The opposition activist Mariya Baronova, a 26-year-old attractive single mother, felt concerned that something scary would happen to her or to her 5-year-old son, Sasha, this week. Putin was rumored to have lost his temper and commanded the arrest of leading opposition activists in order to intimidate others who planned to turn out for a major protest on Tuesday. The activist packed up her son’s toys and moved with him away from Moscow to a country home.
As it turns out, her instincts were right. After she’d left town, Baronova started receiving phone calls from friends telling her about a massive crackdown in progress—and the list of political prisoners was growing longer, they said. Then Baronova got a call from her son’s babysitter, an elderly woman who had stayed behind in Baronova’s apartment on the outskirts of Moscow. The babysitter told her that men in uniform were climbing onto the balcony of Baronova’s apartment on the fifth floor and ordering the woman to open the door, or else they’d break it down with an electric saw. After she’d hung up the phone and opened the door, the woman later told Baronova, the men knocked her down on the floor, handcuffed her, and searched the house. Among the confiscated property: three laptops, antigovernment agitation banners, a video of Baronova when she was pregnant, and a book published by another opposition activist called Putin—Conclusions, which illustrated cases of alleged corruption by Putin and his friends.
Baronova also discovered that she’d been listed on a tally, drawn up by more than 150 investigators from the prosecutor general’s office, of activists who had launched a campaign of organizers of a previous May 6 protest and who had been accused of fighting with riot police and pelting the officers with stones and pieces of asphalt.
But on Tuesday morning, instead of heading to the prosecutor’s office for questioning, Baronova joined thousands of other activists who were waving anti-Putin flags and banners, and wearing T-shirts for various opposition parties and movements. It was a holiday—the “Day of Russia”—and Muscovites marched against Putin’s politics along the city’s boulevards. Baronova distributed materials, including a manifesto for a nonregistered liberal political party called December 5th, which was named after the first date of the opposition’s uprising this past winter. “Putin left people like me with two options: one is to quickly run, with whatever we have time to pack up. The other is to protest against him, make him and his gang pack up and get out of Russia,” Baronova said, looking nervously over her shoulder at a police captain who was following her and reminding her about the prosecutor’s investigation.
Baronova’s home wasn’t the only one targeted in the run-up to Tuesday’s protest. Over the past week, police detained around a dozen activists and seized property at the homes of both ordinary citizens and celebrities. “At about 8 a.m., people broke into my apartment, did not let me dress up, robbed and humiliated me,” tweeted Ksenya Sobchak, a TV-reality star and passionate revolutionary who has been called “Russia’s Paris Hilton.” Sobchak, the 30-year-old daughter of former St. Petersburg mayor Anatoly Sobchak, grew up in a family with strong ties to Putin and was considered by many to be little more than a party girl. But Sobchak has recently become an outspoken critic of Putin, and has even taken as a paramour one of Putin’s most aggressive detractors, Ilya Yashin.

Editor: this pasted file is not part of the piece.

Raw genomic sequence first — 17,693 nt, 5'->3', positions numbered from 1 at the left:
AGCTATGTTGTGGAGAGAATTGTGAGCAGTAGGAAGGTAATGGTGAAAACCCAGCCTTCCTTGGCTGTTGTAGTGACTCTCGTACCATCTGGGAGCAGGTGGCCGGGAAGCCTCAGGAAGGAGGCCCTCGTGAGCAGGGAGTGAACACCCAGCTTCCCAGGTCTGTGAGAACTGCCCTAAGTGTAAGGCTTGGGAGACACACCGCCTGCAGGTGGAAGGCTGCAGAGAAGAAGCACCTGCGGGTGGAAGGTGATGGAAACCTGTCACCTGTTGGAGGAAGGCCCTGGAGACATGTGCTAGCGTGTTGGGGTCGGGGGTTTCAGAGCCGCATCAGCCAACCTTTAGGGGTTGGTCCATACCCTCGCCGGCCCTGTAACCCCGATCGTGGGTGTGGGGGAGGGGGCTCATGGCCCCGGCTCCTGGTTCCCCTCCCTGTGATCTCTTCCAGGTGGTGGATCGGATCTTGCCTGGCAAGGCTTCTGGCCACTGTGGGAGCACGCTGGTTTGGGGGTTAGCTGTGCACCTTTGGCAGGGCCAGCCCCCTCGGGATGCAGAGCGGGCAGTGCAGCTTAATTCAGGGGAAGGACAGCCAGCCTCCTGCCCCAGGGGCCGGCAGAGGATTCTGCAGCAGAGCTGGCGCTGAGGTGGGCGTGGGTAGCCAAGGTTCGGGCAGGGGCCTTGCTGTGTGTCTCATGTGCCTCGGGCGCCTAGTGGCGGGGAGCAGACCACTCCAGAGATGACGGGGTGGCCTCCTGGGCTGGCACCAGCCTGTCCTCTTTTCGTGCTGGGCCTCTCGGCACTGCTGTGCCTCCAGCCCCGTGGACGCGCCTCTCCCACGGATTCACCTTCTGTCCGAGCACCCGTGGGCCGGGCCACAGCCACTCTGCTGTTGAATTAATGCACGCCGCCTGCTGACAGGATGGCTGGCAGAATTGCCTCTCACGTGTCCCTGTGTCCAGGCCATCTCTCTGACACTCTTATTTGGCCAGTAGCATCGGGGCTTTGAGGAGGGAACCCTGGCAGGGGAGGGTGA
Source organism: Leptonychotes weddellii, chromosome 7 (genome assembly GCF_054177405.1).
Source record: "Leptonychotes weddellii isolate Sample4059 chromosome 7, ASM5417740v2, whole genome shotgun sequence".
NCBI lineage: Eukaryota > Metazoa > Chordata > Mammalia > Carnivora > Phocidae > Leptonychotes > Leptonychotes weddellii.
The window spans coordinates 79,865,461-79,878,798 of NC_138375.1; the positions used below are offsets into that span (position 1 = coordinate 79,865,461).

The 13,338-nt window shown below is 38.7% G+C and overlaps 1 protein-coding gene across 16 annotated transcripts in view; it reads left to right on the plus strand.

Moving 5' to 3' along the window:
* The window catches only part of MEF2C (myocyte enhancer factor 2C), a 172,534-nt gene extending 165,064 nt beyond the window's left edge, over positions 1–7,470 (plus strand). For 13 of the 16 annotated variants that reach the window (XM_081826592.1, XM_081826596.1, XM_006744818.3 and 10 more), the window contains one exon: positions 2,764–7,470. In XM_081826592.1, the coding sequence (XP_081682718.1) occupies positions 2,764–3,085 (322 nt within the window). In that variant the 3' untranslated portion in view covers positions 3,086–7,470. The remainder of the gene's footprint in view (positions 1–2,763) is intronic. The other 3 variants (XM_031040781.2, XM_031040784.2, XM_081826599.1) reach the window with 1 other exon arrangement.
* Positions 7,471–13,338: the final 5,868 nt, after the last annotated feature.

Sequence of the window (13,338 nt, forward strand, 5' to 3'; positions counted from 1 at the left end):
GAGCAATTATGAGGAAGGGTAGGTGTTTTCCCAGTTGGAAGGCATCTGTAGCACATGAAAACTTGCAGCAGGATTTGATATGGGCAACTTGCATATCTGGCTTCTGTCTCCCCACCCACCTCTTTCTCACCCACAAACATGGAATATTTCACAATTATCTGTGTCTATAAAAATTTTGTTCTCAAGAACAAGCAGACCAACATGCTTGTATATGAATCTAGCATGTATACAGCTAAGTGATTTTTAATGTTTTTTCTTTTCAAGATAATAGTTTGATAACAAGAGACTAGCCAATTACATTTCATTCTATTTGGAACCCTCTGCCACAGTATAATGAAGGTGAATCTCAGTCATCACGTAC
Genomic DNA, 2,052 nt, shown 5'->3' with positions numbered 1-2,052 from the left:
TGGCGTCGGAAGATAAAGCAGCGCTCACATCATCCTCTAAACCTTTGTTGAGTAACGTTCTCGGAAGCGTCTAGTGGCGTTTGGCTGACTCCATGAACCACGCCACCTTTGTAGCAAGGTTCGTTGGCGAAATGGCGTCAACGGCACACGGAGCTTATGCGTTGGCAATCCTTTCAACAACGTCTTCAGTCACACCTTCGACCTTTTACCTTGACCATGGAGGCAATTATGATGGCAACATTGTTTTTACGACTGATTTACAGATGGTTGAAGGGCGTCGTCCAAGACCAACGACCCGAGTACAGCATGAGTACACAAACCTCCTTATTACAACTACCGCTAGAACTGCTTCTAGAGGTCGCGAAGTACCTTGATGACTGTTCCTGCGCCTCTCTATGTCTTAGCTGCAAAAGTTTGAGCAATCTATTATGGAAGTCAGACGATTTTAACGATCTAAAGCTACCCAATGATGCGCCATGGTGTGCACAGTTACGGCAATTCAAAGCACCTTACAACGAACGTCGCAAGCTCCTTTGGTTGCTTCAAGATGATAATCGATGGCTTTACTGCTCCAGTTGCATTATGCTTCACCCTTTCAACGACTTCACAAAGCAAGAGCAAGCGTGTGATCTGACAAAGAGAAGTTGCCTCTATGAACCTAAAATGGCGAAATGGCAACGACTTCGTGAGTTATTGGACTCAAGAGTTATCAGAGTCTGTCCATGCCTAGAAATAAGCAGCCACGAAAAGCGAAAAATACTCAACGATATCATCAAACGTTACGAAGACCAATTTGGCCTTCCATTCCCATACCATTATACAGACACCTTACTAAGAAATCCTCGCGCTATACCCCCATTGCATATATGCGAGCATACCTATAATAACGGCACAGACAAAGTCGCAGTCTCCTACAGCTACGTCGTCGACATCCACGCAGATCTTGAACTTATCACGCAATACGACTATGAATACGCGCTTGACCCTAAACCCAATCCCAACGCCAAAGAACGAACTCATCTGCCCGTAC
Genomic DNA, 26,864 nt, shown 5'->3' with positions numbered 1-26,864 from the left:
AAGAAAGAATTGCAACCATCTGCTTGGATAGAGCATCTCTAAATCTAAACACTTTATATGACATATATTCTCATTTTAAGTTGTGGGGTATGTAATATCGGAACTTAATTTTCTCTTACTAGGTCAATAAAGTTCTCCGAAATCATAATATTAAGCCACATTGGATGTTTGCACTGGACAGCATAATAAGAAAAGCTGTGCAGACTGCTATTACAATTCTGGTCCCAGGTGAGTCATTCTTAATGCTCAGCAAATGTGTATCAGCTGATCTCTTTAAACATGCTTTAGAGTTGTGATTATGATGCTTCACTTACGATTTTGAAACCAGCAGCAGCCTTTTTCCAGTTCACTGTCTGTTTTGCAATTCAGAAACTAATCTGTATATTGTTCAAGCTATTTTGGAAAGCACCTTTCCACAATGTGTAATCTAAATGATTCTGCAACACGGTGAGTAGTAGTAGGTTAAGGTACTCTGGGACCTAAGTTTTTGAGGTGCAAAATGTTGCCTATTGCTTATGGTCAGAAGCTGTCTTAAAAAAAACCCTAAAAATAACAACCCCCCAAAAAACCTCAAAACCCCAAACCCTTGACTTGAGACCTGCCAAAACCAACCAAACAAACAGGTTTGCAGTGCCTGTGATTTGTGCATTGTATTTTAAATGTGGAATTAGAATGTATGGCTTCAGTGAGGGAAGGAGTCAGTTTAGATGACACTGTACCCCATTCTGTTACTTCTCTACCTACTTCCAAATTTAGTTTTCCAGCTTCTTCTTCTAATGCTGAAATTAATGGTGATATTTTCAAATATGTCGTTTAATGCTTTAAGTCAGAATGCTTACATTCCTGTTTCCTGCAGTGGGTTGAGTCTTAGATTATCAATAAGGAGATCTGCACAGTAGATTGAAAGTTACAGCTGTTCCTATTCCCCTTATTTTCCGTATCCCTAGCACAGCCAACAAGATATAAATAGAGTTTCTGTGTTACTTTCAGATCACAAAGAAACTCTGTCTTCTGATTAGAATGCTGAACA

Earlier this week, after prosecutors left Sobchak’s home with a notification to arrive for questioning on Tuesday morning, she furiously tweeted to her 443,000 followers, “I would never have imagined we’d ever return to such repressive times.”
“Putin left people like me with two options: one is to quickly run, with whatever we have time to pack up. The other is to protest against him, make him and his gang pack up and get out of Russia.”
Meanwhile, Putin loyalists have become angered by media reports that opposition leaders have compared the Kremlin’s repressive measures to Stalin’s crackdowns in 1937. “Oh, this is just a game—our opposition loves to dramatize and compare themselves to Soviet dissidents,” commented Robert Schlegel, one of the youngest deputies in Putin’s United Russia party and a former pro-Kremlin youth-movement organizer. “They lost the sense of reality. It is necessary to punish a few of them with criminal sentences for confronting the police.” Schlegel said that the law against participating in nonsanctioned opposition rallies, which carries a $9,000 fine upon conviction, is “much softer than laws they apply against the opposition in France.”
The mood in the opposition has grown increasingly tense after the authorities’ crackdowns. On the eve of Tuesday’s protest, opposition organizers stayed away from home and discussed ways to keep the revolution’s momentum intact in case they all ended up in jail. “The Kremlin has made a decision to crack down on us. But they still have not confiscated deputy mandates from at least three Parliament members leading the opposition,” said the semi-retired colonel deputy Gennady Gudkov. A week earlier, police had raided his family’s private-security business and banned the company’s activity. His son, Dmitry Gudkov, is a Parliament member and an activist of the Just Russia party. The younger Gudkov said that the “decision to deprive the family business came from the very top.”
“Business repressions, confiscations, new laws, and arrests will not help the Kremlin prevent people from coming into the streets,” Gudkov said on Tuesday morning to a crowd of thousands, as they chanted, “Russia without Putin! We are for a free Russian without a Tsar!”